Carrboro, North Carolina
Born and raised in central Maine, my youth was spent mowing the lawn, kicking a soccer ball against the garage doors, and trying to sneak sugar cereal out of the kitchen cupboards after I was put to bed. More about Tim
South Royalton, Vermont
I am a baby boomer who grew up in a time when the trend in food was convenience and speed. It wasn't the fast-food era, but a post-World War II time when ... More about Warren
We live in Holliston, Massachusetts. When we bought our house in Holliston about 27 years ago, Holliston was a rural/residential town of about 13,000 people. More about Barbara
Wallace, West Virginia
My name is Autumn. I'm 24 years old, and I live in rural north-central West Virginia. I was born and raised in West Virginia, and in 2005 I graduated from ... More about Autumn
My personal interests revolve around the environment, both knowing more about it and getting outside and enjoying my surroundings. This led me down an educational path to ... More about April
Okay, I'm back!
A week sojourn to Indiana for some business and play time on the Indiana Dunes National Lakeshore (beautiful!) and I have little to report in terms of local eating from that part of the country... but unfortunately I didn't have time to look for it. Shout out if you're from Indiana and let us know what you're cooking up!
Before I took off, however, Kiyah and I spent a weekend in the land of our nation's legislators visiting friends and family - none of whom are legislators or will ever be legislators. Most of them aren't really sure what legislators are. Hell, I don't even know. What I do know is that they have access to some incredible local food in Washington D.C.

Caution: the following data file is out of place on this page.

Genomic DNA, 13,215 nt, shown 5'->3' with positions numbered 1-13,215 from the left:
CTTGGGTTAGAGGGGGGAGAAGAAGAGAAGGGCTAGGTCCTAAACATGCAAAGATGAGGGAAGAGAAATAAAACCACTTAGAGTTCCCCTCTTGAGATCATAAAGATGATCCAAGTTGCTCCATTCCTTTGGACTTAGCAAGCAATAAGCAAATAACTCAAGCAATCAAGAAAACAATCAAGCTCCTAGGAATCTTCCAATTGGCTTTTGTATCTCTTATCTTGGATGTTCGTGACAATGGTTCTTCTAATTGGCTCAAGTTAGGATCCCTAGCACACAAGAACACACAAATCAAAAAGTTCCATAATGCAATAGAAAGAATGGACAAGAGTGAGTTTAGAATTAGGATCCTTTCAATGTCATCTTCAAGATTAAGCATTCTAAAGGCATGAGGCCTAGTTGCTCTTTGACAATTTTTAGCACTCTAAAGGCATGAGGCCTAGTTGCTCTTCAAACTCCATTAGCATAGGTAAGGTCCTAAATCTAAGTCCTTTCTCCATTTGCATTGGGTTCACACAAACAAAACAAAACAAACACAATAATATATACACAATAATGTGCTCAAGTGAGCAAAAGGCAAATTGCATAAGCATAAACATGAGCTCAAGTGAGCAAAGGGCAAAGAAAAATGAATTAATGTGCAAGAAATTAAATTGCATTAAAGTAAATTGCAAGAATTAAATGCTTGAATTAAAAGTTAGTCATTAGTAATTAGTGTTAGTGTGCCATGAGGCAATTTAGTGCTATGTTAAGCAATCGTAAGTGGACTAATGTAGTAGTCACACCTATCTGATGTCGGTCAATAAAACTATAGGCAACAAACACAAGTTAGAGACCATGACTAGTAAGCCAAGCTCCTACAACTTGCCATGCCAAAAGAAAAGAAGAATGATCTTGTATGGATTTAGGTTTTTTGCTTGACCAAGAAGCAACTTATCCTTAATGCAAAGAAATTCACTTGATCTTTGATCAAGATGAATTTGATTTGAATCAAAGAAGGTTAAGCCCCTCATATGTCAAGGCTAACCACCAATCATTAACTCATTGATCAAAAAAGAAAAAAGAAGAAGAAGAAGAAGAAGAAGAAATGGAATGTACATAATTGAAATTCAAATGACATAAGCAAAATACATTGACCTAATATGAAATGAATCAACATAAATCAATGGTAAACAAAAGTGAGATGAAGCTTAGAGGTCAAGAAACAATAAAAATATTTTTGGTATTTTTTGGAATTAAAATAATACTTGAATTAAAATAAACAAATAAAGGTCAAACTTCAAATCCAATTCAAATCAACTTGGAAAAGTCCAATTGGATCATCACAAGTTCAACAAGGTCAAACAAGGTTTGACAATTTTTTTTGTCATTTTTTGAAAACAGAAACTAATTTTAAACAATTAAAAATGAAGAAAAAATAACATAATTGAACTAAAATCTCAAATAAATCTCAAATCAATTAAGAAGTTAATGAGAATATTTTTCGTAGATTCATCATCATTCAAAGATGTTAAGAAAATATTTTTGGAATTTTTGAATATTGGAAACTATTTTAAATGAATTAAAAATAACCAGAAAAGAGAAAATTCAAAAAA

We had the great pleasure of visiting the Sunday farmers' market in Dupont Circle. Wow. They had more going on than our market in North Carolina! I couldn't believe it. Check out these pics:
Cabbage, apples, turnips, potatoes, onions, eggs, cheeses, mushrooms!?, carrots!, meat products, and loads of greens! So high five to the farmers in Maryland, Virginia and West Virginia who are working hard to spoon feed our legislators. Maybe they could reciprocate with some small-farmer friendly legislation.
I'm thinking of running for office now, just to get my hands on that market.
And as always, I welcome any comments from federal legislators.
Thanks to Greg S. for the photos.
OK. The Philippines is not that local, but I recently found
out about a wonderful project to sustain heirloom varieties of
rice produced for centuries by indigenous people living deep
in the mountains of the country. So this comes under the
category of sustainable and maybe falls into the 20 percent
While working on her masters in 2001 at the School for
International Training in Brattleboro, Vt., former Peace Corps
worker Mary Hensley returned to where she had served 30 years
When Hensley had worked in the remote area in 1976, the
villagers had subsisted almost entirely on the rice they grew
on ancient mountain terraces fed by an irrigation system
thought to be 2,000 years old. The rice was labor intensive,
and the villagers produced little more than they needed to
live -- not enough to sell.
In 2001, she found that younger workers were leaving the
mountains to work elsewhere and that the rice fields, which
had fallen into disrepair, were being farmed by a diminishing
number of older villagers.
Hensley decided to help and established a nonprofit NGO to
train farmers in new agricultural techniques using their
time-proven principles and to establish farming cooperatives.
She also established a marketing company to sell the rice to
restaurants and gourmet grocers in the United States. The
villagers also will own one-third of the marketing company.
This year, the farmers sold 17 tons of rice. Not only have
seven varieties of amazing rice been saved, but also the
heritage and the culture of the villagers preserved. If you're
interested in the story and want to know more, check
The rice is terrific and pretty widely distributed across the
country. I tried a variety that had a nutty flavor. The rice
is brown, but when you cook it, it turns salmon pink.
The rice may not be local, but in New England, that's not an
option, and I felt pretty good eating it.